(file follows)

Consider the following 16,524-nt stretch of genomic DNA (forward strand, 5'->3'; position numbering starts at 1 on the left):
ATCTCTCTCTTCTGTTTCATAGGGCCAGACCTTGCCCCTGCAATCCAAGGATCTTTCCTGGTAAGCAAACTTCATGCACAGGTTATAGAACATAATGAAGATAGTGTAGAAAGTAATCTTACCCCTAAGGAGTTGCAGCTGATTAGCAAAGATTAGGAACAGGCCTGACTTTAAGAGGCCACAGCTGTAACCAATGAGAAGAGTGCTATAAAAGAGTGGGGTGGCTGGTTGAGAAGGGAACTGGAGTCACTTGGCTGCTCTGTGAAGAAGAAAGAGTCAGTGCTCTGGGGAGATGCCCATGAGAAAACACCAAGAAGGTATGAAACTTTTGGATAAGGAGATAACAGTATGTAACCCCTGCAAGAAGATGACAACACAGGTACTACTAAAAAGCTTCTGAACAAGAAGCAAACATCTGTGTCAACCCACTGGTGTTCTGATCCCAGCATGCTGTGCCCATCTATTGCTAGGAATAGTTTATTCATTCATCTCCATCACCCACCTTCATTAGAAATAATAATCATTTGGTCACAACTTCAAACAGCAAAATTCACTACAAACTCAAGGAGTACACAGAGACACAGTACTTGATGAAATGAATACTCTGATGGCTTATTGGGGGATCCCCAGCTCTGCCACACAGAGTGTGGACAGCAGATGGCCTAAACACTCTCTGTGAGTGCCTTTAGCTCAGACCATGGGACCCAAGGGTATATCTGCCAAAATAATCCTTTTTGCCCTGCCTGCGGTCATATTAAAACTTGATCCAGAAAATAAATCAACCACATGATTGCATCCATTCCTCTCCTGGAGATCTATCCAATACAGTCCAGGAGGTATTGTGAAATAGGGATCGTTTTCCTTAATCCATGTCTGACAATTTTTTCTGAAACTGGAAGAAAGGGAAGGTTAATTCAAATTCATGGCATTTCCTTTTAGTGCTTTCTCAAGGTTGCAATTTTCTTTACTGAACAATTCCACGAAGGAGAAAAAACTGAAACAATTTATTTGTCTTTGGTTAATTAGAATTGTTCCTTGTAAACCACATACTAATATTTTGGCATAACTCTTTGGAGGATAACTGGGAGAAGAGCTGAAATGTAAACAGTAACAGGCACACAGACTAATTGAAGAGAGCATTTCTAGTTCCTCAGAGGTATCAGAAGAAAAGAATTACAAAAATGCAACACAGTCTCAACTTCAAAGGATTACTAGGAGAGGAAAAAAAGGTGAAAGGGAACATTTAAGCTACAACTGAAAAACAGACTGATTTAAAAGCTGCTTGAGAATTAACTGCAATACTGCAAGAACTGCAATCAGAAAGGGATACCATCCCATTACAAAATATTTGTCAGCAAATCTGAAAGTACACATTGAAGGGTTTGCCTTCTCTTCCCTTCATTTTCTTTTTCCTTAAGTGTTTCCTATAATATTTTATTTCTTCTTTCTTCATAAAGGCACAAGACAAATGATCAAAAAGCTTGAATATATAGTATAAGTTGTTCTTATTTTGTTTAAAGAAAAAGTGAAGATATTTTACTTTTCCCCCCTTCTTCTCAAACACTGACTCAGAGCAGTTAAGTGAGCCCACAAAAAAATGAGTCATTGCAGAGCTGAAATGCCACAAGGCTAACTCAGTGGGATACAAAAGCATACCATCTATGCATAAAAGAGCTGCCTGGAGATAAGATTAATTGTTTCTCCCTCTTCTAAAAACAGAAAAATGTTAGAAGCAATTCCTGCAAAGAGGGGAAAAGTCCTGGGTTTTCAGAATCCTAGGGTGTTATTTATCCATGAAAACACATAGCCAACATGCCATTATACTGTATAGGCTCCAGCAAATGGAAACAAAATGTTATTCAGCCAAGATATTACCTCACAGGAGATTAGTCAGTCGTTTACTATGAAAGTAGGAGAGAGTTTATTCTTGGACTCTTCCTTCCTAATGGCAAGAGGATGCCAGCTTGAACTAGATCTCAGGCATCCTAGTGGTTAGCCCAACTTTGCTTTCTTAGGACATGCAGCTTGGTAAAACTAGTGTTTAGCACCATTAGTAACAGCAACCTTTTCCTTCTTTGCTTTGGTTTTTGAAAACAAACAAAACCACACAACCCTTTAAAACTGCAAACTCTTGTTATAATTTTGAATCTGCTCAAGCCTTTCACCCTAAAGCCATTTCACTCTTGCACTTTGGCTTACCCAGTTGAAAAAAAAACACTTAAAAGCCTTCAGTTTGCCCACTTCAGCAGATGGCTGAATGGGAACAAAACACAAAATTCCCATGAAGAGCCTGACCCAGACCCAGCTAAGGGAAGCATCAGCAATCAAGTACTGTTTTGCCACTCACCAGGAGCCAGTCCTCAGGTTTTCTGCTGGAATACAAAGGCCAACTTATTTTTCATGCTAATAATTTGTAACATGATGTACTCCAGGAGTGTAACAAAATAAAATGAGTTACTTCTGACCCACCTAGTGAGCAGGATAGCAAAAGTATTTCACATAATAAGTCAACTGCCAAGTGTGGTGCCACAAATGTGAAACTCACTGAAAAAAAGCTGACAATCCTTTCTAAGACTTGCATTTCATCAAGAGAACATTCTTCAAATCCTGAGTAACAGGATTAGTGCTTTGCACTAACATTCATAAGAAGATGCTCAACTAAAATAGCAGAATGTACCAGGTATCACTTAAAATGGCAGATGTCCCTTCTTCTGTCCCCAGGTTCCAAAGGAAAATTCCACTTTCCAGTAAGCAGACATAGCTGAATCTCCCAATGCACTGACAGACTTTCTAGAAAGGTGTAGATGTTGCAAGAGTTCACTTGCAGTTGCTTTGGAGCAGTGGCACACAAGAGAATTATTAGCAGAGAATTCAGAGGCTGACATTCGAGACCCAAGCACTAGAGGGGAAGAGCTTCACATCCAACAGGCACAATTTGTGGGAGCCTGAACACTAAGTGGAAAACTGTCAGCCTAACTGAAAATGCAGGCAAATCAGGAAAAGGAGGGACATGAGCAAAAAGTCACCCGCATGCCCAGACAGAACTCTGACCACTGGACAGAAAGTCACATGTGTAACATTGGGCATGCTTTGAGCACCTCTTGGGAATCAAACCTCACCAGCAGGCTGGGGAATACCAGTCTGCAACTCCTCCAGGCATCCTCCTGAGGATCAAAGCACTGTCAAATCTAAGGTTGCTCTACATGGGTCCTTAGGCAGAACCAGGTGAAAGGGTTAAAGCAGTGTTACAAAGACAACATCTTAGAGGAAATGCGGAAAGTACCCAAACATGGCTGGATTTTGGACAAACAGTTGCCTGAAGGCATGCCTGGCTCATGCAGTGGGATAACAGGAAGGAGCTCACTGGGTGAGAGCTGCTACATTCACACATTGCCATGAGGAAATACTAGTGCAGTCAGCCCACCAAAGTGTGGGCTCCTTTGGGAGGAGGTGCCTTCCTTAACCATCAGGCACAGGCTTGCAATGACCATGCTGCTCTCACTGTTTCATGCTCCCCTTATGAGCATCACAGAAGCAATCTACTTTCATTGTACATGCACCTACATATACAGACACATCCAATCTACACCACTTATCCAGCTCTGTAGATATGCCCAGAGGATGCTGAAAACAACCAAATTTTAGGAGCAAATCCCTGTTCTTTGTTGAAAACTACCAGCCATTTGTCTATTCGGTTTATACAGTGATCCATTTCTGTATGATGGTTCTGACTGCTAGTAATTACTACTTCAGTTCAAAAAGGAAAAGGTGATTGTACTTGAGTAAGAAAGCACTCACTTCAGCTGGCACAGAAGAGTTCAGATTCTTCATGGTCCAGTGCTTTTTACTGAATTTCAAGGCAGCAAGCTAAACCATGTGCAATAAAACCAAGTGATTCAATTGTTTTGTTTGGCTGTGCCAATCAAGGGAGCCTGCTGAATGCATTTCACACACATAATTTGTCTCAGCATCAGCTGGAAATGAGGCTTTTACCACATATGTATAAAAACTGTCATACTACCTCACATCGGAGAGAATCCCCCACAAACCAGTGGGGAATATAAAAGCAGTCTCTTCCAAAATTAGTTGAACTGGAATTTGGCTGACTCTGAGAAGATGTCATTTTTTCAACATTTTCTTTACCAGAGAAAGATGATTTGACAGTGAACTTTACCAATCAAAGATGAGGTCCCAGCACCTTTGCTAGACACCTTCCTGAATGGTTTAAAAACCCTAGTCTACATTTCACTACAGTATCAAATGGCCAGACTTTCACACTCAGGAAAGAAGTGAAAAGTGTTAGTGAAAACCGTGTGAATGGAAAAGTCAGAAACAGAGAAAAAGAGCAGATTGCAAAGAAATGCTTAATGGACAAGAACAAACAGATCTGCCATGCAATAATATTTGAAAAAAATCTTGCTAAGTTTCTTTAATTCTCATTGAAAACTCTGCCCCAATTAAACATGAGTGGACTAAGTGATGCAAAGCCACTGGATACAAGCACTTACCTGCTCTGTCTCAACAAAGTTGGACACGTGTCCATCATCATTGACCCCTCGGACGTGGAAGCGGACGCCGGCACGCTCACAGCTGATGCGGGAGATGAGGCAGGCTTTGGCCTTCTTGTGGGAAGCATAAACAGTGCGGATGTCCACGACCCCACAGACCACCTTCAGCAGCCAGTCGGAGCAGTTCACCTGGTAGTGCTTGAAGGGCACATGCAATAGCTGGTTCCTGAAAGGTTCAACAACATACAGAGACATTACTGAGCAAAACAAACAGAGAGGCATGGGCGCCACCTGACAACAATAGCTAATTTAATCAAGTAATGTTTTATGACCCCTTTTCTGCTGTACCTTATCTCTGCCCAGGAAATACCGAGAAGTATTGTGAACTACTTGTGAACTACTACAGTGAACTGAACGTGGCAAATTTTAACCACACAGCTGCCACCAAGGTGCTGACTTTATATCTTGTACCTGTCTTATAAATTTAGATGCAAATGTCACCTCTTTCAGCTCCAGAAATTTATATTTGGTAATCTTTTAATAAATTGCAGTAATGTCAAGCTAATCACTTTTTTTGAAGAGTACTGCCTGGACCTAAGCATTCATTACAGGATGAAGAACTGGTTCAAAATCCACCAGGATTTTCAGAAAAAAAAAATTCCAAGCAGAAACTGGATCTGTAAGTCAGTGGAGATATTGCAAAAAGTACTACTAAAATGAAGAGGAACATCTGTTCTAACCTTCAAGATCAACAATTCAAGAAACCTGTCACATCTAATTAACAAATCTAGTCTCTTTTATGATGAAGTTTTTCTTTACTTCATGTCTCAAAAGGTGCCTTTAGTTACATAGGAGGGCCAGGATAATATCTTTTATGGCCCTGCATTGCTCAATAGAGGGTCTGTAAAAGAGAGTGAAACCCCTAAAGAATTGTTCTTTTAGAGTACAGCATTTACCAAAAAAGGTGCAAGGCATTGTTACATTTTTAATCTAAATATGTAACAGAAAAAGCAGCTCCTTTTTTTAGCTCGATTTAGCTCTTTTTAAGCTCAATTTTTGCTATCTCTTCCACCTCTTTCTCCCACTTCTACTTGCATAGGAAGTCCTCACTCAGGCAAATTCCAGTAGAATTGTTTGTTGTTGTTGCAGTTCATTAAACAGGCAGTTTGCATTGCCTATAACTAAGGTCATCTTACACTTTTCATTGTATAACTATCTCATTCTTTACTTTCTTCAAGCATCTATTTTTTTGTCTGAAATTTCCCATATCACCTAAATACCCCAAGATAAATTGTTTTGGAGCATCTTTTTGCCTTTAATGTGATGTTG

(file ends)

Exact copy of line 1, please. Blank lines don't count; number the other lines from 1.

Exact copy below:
Consider the following 16,524-nt stretch of genomic DNA (forward strand, 5'->3'; position numbering starts at 1 on the left):